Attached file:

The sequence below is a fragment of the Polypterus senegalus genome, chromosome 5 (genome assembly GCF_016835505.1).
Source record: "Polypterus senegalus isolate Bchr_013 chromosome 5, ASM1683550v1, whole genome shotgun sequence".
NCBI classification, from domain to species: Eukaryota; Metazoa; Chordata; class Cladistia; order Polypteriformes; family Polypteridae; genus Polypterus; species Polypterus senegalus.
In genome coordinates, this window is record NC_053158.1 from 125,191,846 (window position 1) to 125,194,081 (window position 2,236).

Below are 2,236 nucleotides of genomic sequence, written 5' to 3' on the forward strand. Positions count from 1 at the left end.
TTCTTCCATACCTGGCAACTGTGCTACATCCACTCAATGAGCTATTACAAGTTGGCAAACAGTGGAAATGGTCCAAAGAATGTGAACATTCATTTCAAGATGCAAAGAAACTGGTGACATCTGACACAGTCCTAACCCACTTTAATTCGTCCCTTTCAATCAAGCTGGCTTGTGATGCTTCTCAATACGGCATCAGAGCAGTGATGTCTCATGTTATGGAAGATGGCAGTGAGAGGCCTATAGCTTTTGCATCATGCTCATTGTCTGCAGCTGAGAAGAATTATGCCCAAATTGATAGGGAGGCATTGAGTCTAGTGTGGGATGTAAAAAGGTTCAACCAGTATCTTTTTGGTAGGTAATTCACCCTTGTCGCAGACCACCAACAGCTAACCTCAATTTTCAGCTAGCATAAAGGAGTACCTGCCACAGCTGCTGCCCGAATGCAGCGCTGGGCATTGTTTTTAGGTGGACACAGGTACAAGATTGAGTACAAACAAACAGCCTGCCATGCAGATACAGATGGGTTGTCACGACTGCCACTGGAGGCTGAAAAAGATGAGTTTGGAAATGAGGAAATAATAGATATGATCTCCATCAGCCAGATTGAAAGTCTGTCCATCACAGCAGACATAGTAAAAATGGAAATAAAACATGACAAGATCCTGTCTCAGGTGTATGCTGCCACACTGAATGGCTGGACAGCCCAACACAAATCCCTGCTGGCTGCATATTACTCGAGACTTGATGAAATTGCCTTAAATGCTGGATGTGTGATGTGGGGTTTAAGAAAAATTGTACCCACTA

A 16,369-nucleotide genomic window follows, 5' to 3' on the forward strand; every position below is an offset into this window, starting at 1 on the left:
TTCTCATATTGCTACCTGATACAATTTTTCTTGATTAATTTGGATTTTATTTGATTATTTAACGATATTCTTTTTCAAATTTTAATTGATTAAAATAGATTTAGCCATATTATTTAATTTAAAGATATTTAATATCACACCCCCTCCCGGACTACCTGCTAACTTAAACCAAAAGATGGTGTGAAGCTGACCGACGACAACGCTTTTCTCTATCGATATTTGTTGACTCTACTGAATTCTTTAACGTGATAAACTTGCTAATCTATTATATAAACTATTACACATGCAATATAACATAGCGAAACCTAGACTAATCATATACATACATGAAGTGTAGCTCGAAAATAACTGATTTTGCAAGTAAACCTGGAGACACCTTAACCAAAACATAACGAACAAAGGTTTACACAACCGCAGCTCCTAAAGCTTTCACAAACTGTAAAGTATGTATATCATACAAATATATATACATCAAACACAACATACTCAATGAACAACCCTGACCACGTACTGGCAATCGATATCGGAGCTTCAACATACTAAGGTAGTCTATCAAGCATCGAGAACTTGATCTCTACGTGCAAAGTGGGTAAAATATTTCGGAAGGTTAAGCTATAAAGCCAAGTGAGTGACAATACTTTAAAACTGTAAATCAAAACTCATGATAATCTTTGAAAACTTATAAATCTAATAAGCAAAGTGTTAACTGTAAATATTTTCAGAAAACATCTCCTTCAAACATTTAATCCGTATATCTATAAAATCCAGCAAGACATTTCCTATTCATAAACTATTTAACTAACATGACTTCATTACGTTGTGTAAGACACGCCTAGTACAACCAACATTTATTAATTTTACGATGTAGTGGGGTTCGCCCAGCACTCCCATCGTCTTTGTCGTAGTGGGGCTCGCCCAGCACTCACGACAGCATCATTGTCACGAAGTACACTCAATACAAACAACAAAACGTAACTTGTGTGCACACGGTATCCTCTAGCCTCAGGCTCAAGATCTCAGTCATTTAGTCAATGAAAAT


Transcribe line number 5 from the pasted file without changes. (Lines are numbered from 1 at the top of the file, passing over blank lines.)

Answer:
Below are 2,236 nucleotides of genomic sequence, written 5' to 3' on the forward strand. Positions count from 1 at the left end.